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Buffalo NAS and iTunes - A weekend of nerding away

by Pascal Opitz on September 26 2010, 15:26

Thank you Apple, for messing up the compatibility between iTunes 10 and any NAS drive using firefly. You officially suck.

That said, there's no such thing as giving up, and here I am, coming up with an elaborate way to be able to listen to my music again.

Firefly broken

So firely doesn't get recognised by iTunes 10 anymore. What a bummer! Until now I had all the music on a NAS drive, and streamed it to itunes on my Mac MINI which is acting as TV (using an Elgato EyeTV USB thingy) and stereo.

There seems to be zero alternatives when it comes to DAAP players, apart from Songbird with a flaky plugin. Not my weapon of choice, really, especially because a search or scrolling or anything else makes Songbird hang for what feels like a minute.

Bottom line was that I went and bought a hard drive to wire up to the Mac Mini, and used rsync to copy all music on to that.

rsync -azv -e ssh user@nasdrive:/mnt/disk1/itunes /Volumes/NewHD/

Adding to the iTunes library

The next problem is that just because files are on the hard drive, iTunes doesn't necessarily know about them. Normally we drag and drop them in. With an automatically synced library is not an option. Apple script to the rescue. Make sure that you disable the options "Keep iTunes media folder organized" and "Copy files to iTunes media folder when adding to library" in the iTunes preferences, or this will really cause havoc.

Once you've done that though, adding a file twice should just ignore it, therefore there is no risk in running this script multiple times.

-- filename: /Users/tvmini/Desktop/itunes.scpt
property type_list : {"MPG3", "MIDI", "AIFF", "MPG4"}
property extension_list : {"mp3", "mid", "aif", "m4p", "m4a"}

on run
end run

on scan_folder(file_item)
    set folder_items to list folder file_item without invisibles
    repeat with i from 1 to the count of folder_items
        set this_item to alias ((file_item as text) & (item i of folder_items as text))
        set item_info to info for this_item
        if folder of the item_info is true then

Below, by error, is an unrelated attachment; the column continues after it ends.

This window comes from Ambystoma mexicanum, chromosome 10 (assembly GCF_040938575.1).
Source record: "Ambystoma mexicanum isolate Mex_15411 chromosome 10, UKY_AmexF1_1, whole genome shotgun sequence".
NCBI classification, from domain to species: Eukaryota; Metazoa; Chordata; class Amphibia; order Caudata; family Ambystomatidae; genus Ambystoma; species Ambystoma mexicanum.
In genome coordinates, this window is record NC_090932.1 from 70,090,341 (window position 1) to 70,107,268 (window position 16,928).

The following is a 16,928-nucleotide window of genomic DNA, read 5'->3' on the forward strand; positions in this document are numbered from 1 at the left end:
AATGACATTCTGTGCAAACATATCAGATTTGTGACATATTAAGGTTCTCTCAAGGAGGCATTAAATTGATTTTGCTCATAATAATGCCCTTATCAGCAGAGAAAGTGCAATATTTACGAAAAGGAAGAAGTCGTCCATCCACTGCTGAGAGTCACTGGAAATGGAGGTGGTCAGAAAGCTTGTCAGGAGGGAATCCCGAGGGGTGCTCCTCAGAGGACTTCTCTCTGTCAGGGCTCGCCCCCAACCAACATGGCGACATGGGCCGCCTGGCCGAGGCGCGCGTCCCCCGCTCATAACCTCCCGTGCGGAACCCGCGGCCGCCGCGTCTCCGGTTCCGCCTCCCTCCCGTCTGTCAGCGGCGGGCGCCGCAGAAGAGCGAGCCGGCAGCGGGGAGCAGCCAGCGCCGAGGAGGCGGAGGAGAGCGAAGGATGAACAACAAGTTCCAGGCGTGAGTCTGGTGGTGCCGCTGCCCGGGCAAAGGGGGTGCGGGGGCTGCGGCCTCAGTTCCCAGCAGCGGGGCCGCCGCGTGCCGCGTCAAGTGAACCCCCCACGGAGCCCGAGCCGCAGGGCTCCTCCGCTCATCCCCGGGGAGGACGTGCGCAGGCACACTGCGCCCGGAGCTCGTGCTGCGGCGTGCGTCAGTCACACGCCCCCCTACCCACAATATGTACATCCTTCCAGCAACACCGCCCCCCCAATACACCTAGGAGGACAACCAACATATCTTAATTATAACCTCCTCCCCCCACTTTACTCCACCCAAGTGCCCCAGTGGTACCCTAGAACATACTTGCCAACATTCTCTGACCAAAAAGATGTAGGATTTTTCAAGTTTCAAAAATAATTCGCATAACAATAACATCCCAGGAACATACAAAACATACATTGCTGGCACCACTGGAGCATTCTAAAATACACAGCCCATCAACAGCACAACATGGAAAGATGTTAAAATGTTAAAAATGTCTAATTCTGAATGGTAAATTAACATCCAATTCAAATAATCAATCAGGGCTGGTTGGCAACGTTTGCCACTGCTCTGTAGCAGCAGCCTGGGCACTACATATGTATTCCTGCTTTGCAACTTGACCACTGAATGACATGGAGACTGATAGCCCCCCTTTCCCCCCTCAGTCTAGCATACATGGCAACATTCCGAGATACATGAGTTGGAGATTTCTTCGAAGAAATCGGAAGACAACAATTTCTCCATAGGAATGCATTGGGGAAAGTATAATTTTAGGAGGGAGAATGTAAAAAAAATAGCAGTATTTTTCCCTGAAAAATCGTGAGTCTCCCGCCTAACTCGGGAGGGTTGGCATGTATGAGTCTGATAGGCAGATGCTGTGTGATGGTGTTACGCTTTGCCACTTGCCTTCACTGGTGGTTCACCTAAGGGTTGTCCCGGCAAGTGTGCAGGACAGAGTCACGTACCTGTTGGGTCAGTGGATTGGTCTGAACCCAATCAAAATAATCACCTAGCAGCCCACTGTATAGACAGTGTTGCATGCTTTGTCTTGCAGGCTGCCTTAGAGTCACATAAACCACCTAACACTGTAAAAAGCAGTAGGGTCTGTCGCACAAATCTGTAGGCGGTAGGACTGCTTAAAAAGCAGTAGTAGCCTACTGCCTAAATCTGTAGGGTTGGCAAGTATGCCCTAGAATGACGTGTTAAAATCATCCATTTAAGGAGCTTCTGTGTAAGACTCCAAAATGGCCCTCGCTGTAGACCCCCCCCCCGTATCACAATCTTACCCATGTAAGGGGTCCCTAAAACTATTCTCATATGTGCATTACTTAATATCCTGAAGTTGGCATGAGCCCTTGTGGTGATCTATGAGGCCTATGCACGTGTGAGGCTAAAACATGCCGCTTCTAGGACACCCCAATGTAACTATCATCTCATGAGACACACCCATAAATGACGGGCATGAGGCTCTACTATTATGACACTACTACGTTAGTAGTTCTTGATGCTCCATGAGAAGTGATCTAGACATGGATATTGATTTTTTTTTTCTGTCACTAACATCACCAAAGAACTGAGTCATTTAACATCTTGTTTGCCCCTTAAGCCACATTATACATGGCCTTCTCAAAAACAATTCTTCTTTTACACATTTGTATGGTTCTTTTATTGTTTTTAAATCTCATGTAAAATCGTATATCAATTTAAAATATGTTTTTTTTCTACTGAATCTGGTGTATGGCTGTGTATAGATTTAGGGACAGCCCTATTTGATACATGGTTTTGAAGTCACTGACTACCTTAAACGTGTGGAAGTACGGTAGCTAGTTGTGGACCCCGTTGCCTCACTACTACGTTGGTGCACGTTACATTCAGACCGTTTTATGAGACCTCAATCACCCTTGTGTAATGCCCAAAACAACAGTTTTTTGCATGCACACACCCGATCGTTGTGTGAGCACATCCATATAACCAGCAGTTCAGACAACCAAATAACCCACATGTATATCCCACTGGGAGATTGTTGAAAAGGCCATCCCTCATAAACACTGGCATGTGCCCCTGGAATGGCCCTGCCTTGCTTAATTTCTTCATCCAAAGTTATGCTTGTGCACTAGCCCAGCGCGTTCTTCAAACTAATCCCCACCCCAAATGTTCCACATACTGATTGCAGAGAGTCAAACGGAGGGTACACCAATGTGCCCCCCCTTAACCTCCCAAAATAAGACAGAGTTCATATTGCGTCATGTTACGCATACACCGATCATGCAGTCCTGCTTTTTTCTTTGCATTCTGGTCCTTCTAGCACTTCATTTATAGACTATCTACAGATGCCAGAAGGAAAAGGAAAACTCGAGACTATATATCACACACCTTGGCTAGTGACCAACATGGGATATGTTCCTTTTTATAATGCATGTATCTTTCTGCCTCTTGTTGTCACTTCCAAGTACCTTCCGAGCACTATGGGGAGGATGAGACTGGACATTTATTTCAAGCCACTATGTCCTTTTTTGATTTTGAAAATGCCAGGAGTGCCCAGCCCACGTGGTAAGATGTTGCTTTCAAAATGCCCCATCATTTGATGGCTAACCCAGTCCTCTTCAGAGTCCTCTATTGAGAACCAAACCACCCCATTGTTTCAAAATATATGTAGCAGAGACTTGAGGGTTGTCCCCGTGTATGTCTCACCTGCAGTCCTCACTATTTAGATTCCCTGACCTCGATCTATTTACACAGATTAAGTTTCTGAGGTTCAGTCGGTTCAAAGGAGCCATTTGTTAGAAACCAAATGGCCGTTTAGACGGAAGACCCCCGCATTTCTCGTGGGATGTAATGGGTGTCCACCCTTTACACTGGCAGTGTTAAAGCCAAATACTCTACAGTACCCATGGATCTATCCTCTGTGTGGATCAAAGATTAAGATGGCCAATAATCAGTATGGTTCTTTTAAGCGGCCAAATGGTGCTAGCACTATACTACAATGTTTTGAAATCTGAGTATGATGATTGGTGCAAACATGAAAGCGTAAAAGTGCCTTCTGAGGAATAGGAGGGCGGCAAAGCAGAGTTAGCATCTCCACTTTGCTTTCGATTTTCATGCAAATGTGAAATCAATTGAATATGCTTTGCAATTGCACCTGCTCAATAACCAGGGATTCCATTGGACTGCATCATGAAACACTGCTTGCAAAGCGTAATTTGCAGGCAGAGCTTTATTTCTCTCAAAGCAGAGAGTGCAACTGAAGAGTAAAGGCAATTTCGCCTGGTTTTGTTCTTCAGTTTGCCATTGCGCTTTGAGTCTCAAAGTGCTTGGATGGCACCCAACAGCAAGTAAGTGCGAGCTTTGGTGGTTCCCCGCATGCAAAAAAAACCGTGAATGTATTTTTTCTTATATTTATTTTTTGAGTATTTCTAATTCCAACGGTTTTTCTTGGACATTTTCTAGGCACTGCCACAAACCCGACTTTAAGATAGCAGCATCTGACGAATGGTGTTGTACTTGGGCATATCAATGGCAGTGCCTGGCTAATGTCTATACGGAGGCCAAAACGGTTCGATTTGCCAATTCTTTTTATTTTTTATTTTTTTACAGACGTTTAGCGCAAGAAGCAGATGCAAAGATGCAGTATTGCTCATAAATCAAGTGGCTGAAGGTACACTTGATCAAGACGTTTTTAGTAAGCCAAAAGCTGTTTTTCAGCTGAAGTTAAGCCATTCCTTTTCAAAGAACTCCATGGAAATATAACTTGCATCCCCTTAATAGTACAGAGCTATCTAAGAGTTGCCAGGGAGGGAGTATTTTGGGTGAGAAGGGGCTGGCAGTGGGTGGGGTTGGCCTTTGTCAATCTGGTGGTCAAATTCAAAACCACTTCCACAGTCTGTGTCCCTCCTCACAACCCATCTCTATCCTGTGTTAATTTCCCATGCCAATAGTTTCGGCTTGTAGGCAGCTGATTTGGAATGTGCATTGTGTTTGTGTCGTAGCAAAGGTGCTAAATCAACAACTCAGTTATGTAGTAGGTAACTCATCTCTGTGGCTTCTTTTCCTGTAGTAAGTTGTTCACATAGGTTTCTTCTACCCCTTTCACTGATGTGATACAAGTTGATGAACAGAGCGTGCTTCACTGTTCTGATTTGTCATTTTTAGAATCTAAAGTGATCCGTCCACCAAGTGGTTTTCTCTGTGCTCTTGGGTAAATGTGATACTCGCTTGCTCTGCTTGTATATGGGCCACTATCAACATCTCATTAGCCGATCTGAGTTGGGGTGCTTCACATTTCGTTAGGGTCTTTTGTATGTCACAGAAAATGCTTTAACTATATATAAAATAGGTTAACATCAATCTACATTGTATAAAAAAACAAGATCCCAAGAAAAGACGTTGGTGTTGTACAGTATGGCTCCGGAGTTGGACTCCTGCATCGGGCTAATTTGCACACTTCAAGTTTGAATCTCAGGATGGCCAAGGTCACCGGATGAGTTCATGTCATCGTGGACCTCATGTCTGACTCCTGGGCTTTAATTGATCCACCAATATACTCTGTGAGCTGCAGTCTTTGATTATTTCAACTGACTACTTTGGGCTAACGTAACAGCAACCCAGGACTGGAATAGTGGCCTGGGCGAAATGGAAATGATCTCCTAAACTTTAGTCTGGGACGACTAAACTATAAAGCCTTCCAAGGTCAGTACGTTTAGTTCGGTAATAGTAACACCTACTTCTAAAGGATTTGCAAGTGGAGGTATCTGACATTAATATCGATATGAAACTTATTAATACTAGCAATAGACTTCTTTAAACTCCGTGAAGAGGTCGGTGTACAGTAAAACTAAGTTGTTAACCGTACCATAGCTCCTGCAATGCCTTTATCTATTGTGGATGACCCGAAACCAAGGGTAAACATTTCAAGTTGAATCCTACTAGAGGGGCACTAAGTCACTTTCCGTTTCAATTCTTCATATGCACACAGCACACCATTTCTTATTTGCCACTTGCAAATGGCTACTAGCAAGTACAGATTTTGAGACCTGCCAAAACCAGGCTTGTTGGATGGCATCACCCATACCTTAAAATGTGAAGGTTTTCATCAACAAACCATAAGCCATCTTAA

else if (alias of the item_info is false) and ¬
        ((the file type of the item_info is in the type_list) or ¬
        the name extension of the item_info is in the extension_list) then
        end if
    end repeat    
end scan_folder

on check_file(file_item)
        tell application "iTunes"
            set this_track to add file_item to playlist "Library" of source "Library"
        end tell
    end try
end check_file    

This script was inspired by this one at

The Flac problem

Firefly was kind of neat, as it also managed to automatically transcode FLAC files into an MP3 stream. With this function gone, I am using a shell script to transcode the files:

# filename: /Users/tvmini/Desktop/

if [ "$1" ]
    find "$1" -name '*.flac' | while read fn;
        basename=$(basename "$fn" .flac).mp3
        dirname=$(dirname "$fn")
        if [ -e "$fn" ] && [ ! -e "$outfile" ];
            id3title=$(metaflac --show-tag=TITLE "$fn" | perl -pe "s/^TITLE=(.*)/\$1/i")
            id3artist=$(metaflac --show-tag=ARTIST "$fn" | perl -pe "s/^ARTIST=(.*)/\$1/i")
            id3album=$(metaflac --show-tag=ALBUM "$fn" | perl -pe "s/^ALBUM=(.*)/\$1/i")
            id3date=$(metaflac --show-tag=DATE "$fn" | perl -pe "s/^DATE=(.*)/\$1/i")
            id3tracknumber=$(metaflac --show-tag=TRACKNUMBER "$fn" | perl -pe "s/^TRACKNUMBER=(.*)/\$1/i")
            id3genre=$(metaflac --show-tag=GENRE "$fn" | perl -pe "s/^GENRE=(.*)/\$1/i")
            flac -c -d "$fn" | \
            lame -h -m s -b 360 \
                --tt "$id3title" \
                --ta "$id3artist" \
                --tl "$id3album" \
                --ty "$id3date" \
                --tn "$id3tracknumber" \
                --tg "$id3genre" \
                - "$outfile"
            echo >&2 ""$fn" -- skipping."
    echo >&2 "Usage: "$(basename "$0")" DIRNAME"
    exit 1

Note that I leave the flac file in place so that it won't get uploaded again every time I run the rsync command. The script then checks for a transcoded mp3 file that exists in the same directory and will only transcode again if this is not the case.

Inspiration for this came from mainly from this message on the Apple Support Forums.

Keeping things up to date

Calling the above scripts via cron job should keep everything up to date:

0 2 * * * rsync -azv -e ssh user@nasdrive:/mnt/disk1/itunes /Volumes/NewHD/
0 3 * * * osascript /Users/tvmini/Desktop/itunes.scpt
0 4 * * * sh /Users/tvmini/Desktop/ /Volumes/NewHD/itunes


  • Seems you weren't the only one working the weekend away:

    "iTunes 10.0.1 (22) fixed it for me on my original audio/firefly port install on FreeBSD 8.1-RELEASE. Thanks Apple and all for the patches that also fixed incompatibility. "

    by Matthias Willerich on September 27 2010, 18:15 - #

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